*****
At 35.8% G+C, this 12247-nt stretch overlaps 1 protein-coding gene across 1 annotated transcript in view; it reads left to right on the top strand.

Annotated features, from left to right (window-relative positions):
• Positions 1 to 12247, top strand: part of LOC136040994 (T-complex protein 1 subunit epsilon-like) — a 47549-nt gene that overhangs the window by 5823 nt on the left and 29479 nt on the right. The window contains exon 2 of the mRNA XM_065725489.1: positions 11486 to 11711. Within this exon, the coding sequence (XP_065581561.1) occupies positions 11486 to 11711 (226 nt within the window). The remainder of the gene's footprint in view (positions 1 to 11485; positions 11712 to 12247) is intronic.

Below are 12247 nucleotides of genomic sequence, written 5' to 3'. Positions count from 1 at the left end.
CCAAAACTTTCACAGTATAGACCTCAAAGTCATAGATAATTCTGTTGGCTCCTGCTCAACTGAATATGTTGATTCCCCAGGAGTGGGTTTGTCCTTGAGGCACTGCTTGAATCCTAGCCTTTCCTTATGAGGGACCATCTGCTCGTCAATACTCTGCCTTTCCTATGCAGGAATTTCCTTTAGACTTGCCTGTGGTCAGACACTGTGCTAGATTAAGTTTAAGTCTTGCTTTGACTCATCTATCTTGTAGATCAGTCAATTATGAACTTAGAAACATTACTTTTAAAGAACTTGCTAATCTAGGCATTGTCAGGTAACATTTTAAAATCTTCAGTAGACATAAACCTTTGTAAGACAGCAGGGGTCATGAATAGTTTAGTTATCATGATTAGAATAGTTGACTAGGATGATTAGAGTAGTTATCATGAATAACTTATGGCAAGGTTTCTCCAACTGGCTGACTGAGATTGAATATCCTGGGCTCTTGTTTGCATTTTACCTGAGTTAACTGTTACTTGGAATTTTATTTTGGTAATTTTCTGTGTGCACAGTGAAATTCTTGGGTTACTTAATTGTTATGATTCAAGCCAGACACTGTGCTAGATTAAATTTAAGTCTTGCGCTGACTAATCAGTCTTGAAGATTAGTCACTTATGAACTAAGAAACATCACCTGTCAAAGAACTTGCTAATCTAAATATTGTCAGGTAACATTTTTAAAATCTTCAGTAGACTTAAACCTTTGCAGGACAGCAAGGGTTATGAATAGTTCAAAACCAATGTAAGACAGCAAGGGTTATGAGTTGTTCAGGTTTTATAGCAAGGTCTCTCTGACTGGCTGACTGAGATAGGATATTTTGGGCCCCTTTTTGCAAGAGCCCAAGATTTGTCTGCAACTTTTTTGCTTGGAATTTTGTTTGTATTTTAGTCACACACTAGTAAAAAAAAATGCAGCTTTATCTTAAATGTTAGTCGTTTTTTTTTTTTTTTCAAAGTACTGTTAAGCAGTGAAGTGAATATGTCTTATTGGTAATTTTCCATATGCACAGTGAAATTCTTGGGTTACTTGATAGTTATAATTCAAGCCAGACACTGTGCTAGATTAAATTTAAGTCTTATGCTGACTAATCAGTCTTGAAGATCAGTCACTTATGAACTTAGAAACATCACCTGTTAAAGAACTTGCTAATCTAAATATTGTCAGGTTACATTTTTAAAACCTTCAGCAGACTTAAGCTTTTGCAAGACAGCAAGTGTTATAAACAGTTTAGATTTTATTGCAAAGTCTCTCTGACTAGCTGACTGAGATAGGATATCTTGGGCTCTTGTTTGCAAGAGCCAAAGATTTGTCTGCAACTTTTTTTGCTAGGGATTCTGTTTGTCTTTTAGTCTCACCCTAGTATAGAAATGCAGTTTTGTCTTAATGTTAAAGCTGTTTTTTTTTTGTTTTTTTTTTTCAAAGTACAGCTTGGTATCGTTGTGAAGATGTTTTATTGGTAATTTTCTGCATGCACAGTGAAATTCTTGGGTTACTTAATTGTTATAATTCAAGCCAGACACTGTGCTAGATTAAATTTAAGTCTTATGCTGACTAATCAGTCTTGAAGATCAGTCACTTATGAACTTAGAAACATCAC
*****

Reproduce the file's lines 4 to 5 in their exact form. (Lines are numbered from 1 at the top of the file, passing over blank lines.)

Below are 12247 nucleotides of genomic sequence, written 5' to 3'. Positions count from 1 at the left end.
CCAAAACTTTCACAGTATAGACCTCAAAGTCATAGATAATTCTGTTGGCTCCTGCTCAACTGAATATGTTGATTCCCCAGGAGTGGGTTTGTCCTTGAGGCACTGCTTGAATCCTAGCCTTTCCTTATGAGGGACCATCTGCTCGTCAATACTCTGCCTTTCCTATGCAGGAATTTCCTTTAGACTTGCCTGTGGTCAGACACTGTGCTAGATTAAGTTTAAGTCTTGCTTTGACTCATCTATCTTGTAGATCAGTCAATTATGAACTTAGAAACATTACTTTTAAAGAACTTGCTAATCTAGGCATTGTCAGGTAACATTTTAAAATCTTCAGTAGACATAAACCTTTGTAAGACAGCAGGGGTCATGAATAGTTTAGTTATCATGATTAGAATAGTTGACTAGGATGATTAGAGTAGTTATCATGAATAACTTATGGCAAGGTTTCTCCAACTGGCTGACTGAGATTGAATATCCTGGGCTCTTGTTTGCATTTTACCTGAGTTAACTGTTACTTGGAATTTTATTTTGGTAATTTTCTGTGTGCACAGTGAAATTCTTGGGTTACTTAATTGTTATGATTCAAGCCAGACACTGTGCTAGATTAAATTTAAGTCTTGCGCTGACTAATCAGTCTTGAAGATTAGTCACTTATGAACTAAGAAACATCACCTGTCAAAGAACTTGCTAATCTAAATATTGTCAGGTAACATTTTTAAAATCTTCAGTAGACTTAAACCTTTGCAGGACAGCAAGGGTTATGAATAGTTCAAAACCAATGTAAGACAGCAAGGGTTATGAGTTGTTCAGGTTTTATAGCAAGGTCTCTCTGACTGGCTGACTGAGATAGGATATTTTGGGCCCCTTTTTGCAAGAGCCCAAGATTTGTCTGCAACTTTTTTGCTTGGAATTTTGTTTGTATTTTAGTCACACACTAGTAAAAAAAAATGCAGCTTTATCTTAAATGTTAGTCGTTTTTTTTTTTTTTTCAAAGTACTGTTAAGCAGTGAAGTGAATATGTCTTATTGGTAATTTTCCATATGCACAGTGAAATTCTTGGGTTACTTGATAGTTATAATTCAAGCCAGACACTGTGCTAGATTAAATTTAAGTCTTATGCTGACTAATCAGTCTTGAAGATCAGTCACTTATGAACTTAGAAACATCACCTGTTAAAGAACTTGCTAATCTAAATATTGTCAGGTTACATTTTTAAAACCTTCAGCAGACTTAAGCTTTTGCAAGACAGCAAGTGTTATAAACAGTTTAGATTTTATTGCAAAGTCTCTCTGACTAGCTGACTGAGATAGGATATCTTGGGCTCTTGTTTGCAAGAGCCAAAGATTTGTCTGCAACTTTTTTTGCTAGGGATTCTGTTTGTCTTTTAGTCTCACCCTAGTATAGAAATGCAGTTTTGTCTTAATGTTAAAGCTGTTTTTTTTTTGTTTTTTTTTTTCAAAGTACAGCTTGGTATCGTTGTGAAGATGTTTTATTGGTAATTTTCTGCATGCACAGTGAAATTCTTGGGTTACTTAATTGTTATAATTCAAGCCAGACACTGTGCTAGATTAAATTTAAGTCTTATGCTGACTAATCAGTCTTGAAGATCAGTCACTTATGAACTTAGAAACATCAC